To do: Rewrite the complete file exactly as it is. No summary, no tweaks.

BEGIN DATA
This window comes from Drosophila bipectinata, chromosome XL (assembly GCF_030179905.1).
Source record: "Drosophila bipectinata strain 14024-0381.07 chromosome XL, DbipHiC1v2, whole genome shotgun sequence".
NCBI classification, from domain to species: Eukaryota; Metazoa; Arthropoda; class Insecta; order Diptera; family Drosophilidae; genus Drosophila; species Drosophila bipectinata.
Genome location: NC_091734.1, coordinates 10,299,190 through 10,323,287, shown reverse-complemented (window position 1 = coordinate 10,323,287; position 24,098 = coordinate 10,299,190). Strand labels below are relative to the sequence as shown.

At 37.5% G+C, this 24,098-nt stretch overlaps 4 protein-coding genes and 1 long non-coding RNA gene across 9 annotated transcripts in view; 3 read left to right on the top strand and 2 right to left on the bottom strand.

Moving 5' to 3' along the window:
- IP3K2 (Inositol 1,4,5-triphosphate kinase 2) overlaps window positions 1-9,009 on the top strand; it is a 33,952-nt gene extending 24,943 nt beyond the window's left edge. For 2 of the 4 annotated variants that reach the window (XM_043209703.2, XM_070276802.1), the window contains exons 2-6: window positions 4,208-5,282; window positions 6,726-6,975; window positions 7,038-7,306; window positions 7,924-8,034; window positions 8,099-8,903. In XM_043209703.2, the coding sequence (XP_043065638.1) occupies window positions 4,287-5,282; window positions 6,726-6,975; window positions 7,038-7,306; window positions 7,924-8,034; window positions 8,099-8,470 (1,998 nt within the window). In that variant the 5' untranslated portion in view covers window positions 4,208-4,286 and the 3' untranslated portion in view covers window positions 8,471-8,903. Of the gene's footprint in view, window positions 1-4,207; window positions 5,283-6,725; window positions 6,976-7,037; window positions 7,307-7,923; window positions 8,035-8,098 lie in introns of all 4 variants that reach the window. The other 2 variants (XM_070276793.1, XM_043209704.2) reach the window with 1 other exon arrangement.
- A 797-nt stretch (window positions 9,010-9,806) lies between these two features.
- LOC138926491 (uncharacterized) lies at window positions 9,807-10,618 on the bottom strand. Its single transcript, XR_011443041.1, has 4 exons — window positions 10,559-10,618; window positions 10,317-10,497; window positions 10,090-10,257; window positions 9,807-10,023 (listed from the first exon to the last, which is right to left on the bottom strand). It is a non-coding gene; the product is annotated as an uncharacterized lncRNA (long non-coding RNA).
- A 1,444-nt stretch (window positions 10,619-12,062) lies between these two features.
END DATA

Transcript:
This window comes from Drosophila bipectinata, chromosome XL (assembly GCF_030179905.1).
Source record: "Drosophila bipectinata strain 14024-0381.07 chromosome XL, DbipHiC1v2, whole genome shotgun sequence".
NCBI classification, from domain to species: Eukaryota; Metazoa; Arthropoda; class Insecta; order Diptera; family Drosophilidae; genus Drosophila; species Drosophila bipectinata.
Genome location: NC_091734.1, coordinates 10,299,190 through 10,323,287, shown reverse-complemented (window position 1 = coordinate 10,323,287; position 24,098 = coordinate 10,299,190). Strand labels below are relative to the sequence as shown.

At 37.5% G+C, this 24,098-nt stretch overlaps 4 protein-coding genes and 1 long non-coding RNA gene across 9 annotated transcripts in view; 3 read left to right on the top strand and 2 right to left on the bottom strand.

Moving 5' to 3' along the window:
- IP3K2 (Inositol 1,4,5-triphosphate kinase 2) overlaps window positions 1-9,009 on the top strand; it is a 33,952-nt gene extending 24,943 nt beyond the window's left edge. For 2 of the 4 annotated variants that reach the window (XM_043209703.2, XM_070276802.1), the window contains exons 2-6: window positions 4,208-5,282; window positions 6,726-6,975; window positions 7,038-7,306; window positions 7,924-8,034; window positions 8,099-8,903. In XM_043209703.2, the coding sequence (XP_043065638.1) occupies window positions 4,287-5,282; window positions 6,726-6,975; window positions 7,038-7,306; window positions 7,924-8,034; window positions 8,099-8,470 (1,998 nt within the window). In that variant the 5' untranslated portion in view covers window positions 4,208-4,286 and the 3' untranslated portion in view covers window positions 8,471-8,903. Of the gene's footprint in view, window positions 1-4,207; window positions 5,283-6,725; window positions 6,976-7,037; window positions 7,307-7,923; window positions 8,035-8,098 lie in introns of all 4 variants that reach the window. The other 2 variants (XM_070276793.1, XM_043209704.2) reach the window with 1 other exon arrangement.
- A 797-nt stretch (window positions 9,010-9,806) lies between these two features.
- LOC138926491 (uncharacterized) lies at window positions 9,807-10,618 on the bottom strand. Its single transcript, XR_011443041.1, has 4 exons — window positions 10,559-10,618; window positions 10,317-10,497; window positions 10,090-10,257; window positions 9,807-10,023 (listed from the first exon to the last, which is right to left on the bottom strand). It is a non-coding gene; the product is annotated as an uncharacterized lncRNA (long non-coding RNA).
- A 1,444-nt stretch (window positions 10,619-12,062) lies between these two features.